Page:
If there was a “mellow tone” king of ukulele sizes, it would be the baritone. Instead of the traditional G,C,E,A tuning of an ukulele, baritones are typically tuned to a much lower D,G,B,E, just like the treble strings of a guitar. Because of this, they sound closer to the deep, full tone of a classical guitar and much less like the traditional ukulele. For those who have played guitar before, it’s an easy transition – simply think of it as a guitar with the two bass strings removed and all the same chord shapes and solos apply.
There is also a “super” category of each ukulele size. “Super” sized ukuleles are ukuleles with a normal body but with a longer neck, usually the neck of the next size up. So a super concert would be a concert ukulele body with a tenor neck.
Other Types of Ukuleles
Ukuleles with integrated electronics, pickups, and onboard EQs are the perfect choice for performing ukulele players or uke players who intend on performing in the future. Coming right from the factory with electronics make them the ultimate studio- and stage-ready ukes, making them easily adaptable to any gig or show!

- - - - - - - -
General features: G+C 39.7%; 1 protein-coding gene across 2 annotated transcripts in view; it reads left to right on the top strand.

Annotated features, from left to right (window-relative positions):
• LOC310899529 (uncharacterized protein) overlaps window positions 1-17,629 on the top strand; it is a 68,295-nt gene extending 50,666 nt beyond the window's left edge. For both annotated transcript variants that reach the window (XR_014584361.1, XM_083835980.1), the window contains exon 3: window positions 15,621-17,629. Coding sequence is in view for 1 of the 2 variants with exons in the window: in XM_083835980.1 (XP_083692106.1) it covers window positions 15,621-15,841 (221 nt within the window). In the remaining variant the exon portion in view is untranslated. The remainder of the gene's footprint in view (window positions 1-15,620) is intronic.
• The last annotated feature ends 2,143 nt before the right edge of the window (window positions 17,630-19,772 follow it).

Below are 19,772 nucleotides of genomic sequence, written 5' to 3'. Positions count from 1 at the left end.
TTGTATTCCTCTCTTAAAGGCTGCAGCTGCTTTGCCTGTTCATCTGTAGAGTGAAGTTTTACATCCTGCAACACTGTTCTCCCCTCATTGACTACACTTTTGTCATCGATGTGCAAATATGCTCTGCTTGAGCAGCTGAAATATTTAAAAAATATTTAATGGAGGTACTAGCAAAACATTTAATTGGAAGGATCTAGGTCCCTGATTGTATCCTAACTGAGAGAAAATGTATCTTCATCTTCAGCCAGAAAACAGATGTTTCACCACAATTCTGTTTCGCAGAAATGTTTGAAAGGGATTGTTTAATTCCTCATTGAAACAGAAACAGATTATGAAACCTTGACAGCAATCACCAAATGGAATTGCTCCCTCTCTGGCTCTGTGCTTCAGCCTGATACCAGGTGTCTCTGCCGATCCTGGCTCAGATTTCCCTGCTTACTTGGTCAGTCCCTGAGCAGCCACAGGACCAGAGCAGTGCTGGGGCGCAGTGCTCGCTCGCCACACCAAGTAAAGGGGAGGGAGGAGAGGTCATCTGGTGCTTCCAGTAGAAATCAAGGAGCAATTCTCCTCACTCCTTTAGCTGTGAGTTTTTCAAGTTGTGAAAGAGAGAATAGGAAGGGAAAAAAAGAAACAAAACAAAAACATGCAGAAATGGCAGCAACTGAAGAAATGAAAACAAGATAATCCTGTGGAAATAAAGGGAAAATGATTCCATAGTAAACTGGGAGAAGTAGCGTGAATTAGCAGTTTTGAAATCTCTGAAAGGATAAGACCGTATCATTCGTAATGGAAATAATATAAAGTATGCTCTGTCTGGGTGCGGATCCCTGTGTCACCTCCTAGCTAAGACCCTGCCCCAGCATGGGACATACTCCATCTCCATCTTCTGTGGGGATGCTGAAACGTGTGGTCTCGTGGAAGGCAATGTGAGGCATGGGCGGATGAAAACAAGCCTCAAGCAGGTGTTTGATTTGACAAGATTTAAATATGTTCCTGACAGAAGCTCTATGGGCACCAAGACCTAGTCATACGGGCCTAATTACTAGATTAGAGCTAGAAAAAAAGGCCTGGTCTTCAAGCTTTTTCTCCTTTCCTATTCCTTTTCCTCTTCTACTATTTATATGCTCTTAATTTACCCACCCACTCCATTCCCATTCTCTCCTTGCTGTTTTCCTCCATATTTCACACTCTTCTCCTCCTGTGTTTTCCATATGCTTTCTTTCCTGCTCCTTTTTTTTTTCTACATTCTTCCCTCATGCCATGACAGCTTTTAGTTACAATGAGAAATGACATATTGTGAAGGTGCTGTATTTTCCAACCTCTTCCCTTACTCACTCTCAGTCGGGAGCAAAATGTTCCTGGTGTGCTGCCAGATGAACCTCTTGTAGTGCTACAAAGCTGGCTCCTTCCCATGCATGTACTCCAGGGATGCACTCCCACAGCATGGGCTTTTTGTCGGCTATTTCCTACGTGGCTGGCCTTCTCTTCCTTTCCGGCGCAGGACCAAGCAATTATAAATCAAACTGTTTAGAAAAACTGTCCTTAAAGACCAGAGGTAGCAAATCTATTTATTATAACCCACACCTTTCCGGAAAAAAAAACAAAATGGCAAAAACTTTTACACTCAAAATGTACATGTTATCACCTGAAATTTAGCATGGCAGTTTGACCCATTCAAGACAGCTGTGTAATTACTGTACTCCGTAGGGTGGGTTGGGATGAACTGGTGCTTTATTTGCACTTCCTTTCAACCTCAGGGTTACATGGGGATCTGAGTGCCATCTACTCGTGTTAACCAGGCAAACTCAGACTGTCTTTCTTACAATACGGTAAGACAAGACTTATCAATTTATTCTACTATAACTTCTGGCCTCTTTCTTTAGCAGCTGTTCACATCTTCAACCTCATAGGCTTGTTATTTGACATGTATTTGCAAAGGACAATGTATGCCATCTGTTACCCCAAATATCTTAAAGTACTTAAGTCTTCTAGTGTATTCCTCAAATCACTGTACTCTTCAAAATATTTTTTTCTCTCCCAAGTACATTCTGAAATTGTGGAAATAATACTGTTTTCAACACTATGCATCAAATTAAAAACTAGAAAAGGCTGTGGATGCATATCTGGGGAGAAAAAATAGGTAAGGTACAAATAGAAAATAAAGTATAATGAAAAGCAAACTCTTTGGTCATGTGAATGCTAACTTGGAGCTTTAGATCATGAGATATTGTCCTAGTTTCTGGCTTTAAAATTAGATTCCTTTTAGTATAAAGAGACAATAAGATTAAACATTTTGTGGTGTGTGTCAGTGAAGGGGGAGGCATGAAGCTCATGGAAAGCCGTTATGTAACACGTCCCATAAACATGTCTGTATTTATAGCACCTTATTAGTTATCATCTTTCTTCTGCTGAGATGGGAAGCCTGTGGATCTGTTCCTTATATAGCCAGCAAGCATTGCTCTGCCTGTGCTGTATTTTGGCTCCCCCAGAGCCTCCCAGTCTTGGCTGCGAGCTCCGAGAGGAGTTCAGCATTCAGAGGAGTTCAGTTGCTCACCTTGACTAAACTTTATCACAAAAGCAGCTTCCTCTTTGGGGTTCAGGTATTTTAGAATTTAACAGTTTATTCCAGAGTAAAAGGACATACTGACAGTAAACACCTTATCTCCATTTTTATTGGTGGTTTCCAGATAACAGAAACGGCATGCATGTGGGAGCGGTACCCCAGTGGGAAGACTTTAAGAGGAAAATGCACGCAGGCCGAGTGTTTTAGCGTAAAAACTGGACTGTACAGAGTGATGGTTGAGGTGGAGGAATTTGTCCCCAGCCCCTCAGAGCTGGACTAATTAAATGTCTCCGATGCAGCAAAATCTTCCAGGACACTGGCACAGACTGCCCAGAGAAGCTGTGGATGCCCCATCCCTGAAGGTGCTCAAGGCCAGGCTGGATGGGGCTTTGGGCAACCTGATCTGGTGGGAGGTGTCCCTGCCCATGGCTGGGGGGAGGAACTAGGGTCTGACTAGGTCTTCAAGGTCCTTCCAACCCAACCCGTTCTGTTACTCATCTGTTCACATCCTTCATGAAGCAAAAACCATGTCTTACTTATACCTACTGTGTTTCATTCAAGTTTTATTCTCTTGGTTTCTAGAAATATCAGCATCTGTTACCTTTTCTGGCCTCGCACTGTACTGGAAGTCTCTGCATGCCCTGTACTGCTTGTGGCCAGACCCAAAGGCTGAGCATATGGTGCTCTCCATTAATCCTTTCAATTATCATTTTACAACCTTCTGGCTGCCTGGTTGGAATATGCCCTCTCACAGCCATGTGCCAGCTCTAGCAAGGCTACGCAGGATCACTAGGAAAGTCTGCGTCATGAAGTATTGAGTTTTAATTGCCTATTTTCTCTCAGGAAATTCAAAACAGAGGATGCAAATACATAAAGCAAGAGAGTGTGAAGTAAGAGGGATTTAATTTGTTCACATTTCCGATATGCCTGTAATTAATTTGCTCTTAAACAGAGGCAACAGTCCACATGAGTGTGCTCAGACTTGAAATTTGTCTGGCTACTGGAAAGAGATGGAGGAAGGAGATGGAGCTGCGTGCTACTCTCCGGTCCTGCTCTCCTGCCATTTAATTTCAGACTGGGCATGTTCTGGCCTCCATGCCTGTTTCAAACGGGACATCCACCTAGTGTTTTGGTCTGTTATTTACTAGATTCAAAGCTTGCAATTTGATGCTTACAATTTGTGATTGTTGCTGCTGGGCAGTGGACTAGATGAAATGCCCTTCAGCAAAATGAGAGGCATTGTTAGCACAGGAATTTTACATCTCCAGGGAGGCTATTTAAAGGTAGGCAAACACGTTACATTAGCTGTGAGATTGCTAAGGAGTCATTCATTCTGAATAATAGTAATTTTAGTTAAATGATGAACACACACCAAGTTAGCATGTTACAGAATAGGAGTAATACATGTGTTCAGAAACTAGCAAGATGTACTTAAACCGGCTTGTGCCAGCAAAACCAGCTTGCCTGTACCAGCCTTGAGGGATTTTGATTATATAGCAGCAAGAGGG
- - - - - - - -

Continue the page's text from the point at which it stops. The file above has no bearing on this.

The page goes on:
There are plenty of specialty ukuleles out there that go against the grain of the standard ukes we’re all used to such as long-neck ukes, ukulele basses, and special ukulele hybrids including guitar ukuleles, banjo ukuleles, resonator ukuleles, and more! These are fantastic instruments if you’re looking for something a little different than your typical ukulele, and will make great additions to any uke player’s collection.
Ideal for beginners and budding uke players, ukulele packages or kits offer amazing value since they include some of the extra ukulele accessories that you’d end up purchasing separately anyway! These are definitely a great choice if you’re looking to get plenty of bang for your buck. Although each starter uke kit is different, some of these uke packages may include gig bags, tuners, picks, and other accessories you would need to get started.
Choosing Your Ukulele
If you’re a beginner, the four most important questions that you need to ask when choosing a ukulele are the following:
- What am I looking to spend on my ukulele?
- Does it feel comfortable?
- Can it be tuned?
- Does it stay in tune?